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I keep seeing -> in code and I am not exactly sure what it means. For example:

@top_links = @{$m->links};

What does this line do? Also, where can I maybe read about it?

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3 Answers 3

See The Arrow Operator in perlop.

"-> " is an infix dereference operator, just as it is in C and C++. If the right side is either a [...] , {...} , or a (...) subscript, then the left side must be either a hard or symbolic reference to an array, a hash, or a subroutine respectively. (Or technically speaking, a location capable of holding a hard reference, if it's an array or hash reference being used for assignment.) See perlreftut and perlref.

Otherwise, the right side is a method name or a simple scalar variable containing either the method name or a subroutine reference, and the left side must be either an object (a blessed reference) or a class name (that is, a package name). See perlobj.

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The second to last line is a little misleading. If the scalar on the right side of the arrow is a code ref, it doesn't matter at all what the left side is. With my $say_array = sub {print "@{$_[0]}\n"}; you can then write lines like [1, 2, 3]->$say_array; which prints 1 2 3 –  Eric Strom Feb 6 '11 at 17:28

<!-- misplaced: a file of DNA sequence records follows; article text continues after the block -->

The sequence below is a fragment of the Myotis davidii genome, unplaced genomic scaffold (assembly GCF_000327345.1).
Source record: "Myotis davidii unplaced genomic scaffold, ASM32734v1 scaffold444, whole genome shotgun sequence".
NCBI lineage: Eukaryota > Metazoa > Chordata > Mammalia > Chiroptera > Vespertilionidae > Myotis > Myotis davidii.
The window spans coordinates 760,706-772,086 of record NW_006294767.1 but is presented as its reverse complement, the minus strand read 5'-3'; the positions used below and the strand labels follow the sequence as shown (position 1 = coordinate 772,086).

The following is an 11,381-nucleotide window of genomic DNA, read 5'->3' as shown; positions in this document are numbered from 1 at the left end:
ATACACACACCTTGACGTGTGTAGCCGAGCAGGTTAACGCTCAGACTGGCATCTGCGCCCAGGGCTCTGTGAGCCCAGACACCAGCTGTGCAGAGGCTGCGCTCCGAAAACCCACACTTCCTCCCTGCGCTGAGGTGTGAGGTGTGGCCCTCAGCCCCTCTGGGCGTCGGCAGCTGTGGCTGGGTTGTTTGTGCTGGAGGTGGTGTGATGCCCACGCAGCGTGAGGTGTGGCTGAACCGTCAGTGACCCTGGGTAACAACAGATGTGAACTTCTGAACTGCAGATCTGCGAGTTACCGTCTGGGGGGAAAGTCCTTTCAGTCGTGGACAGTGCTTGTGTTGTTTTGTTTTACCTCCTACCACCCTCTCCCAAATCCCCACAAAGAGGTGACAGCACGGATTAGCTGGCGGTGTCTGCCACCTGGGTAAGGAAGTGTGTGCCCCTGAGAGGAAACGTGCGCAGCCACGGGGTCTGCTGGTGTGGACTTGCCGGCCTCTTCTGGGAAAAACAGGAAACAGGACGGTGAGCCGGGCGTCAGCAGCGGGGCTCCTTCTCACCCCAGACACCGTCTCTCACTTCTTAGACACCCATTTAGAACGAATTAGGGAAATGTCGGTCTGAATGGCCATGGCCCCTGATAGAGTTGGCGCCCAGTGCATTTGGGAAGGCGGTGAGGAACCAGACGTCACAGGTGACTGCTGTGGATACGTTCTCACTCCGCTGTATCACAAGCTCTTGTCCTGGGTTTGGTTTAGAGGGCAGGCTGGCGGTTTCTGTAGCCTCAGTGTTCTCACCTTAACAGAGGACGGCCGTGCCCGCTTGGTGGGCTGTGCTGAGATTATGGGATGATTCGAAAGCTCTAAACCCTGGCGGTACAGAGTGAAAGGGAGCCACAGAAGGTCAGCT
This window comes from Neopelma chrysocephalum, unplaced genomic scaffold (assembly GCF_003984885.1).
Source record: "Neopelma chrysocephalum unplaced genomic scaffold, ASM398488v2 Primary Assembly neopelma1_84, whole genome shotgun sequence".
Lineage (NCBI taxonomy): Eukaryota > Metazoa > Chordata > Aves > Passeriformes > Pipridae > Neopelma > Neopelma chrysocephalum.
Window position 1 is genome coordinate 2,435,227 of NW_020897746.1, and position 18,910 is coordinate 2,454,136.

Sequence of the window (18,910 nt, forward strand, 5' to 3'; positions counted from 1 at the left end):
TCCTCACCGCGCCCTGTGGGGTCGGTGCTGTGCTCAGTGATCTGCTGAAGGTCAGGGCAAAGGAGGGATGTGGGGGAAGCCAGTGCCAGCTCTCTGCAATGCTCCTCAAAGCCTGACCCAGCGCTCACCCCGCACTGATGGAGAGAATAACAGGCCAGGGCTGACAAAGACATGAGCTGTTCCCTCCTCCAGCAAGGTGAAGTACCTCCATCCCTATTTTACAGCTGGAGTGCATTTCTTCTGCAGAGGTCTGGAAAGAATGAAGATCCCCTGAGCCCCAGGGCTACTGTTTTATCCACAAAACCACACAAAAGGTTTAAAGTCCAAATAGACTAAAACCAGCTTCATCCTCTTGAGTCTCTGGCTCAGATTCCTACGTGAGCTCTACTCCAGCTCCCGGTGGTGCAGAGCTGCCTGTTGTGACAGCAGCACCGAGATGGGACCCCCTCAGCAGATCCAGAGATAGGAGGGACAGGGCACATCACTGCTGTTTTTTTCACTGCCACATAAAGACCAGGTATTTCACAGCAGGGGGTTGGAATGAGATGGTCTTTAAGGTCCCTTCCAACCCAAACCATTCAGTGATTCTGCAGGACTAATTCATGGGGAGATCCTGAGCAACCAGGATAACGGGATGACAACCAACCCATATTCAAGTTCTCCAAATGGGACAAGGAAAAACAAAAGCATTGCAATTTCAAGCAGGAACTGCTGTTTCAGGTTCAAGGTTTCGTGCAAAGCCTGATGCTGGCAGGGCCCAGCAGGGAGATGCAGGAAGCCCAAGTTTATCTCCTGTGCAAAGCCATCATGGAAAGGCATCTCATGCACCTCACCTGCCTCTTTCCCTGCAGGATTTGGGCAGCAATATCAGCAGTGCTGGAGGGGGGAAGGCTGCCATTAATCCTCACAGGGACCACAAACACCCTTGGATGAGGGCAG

Might mention it is similar to the dot operator in many other languages such as Python, Java, Javascript, etc. –  Bill Ruppert Feb 6 '11 at 18:48
@Eric Strom: looks like a bug to me –  ysth Feb 7 '11 at 0:54

In general, -> hints at dereference. This syntax comes from C.

In your example, it means method call: call method links from the object instance in $m. This is explained in the chapter Objects in Modern Perl. Pieces of perlsub, perlfaq7, perlobj, perltoot provide the details.

For references in general, search Stack Overflow; it is a recurring topic.

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The outer @{} part is a dereference - this implies $m->links is a reference to an array, so this operator deferences it to refer to the array directly, which is then copied to @top_links

Chapter 8 of the 'Camel Book' is a good place to learn about references, or the perlref section of the Perl documentation.

The -> arrow operator is an object dereference, in this case fetching the links member of the $m object. Similarly, later chapters of the Camel Book cover Perl's object oriented support in detail. See the perlobj section of the Perl documentation also.

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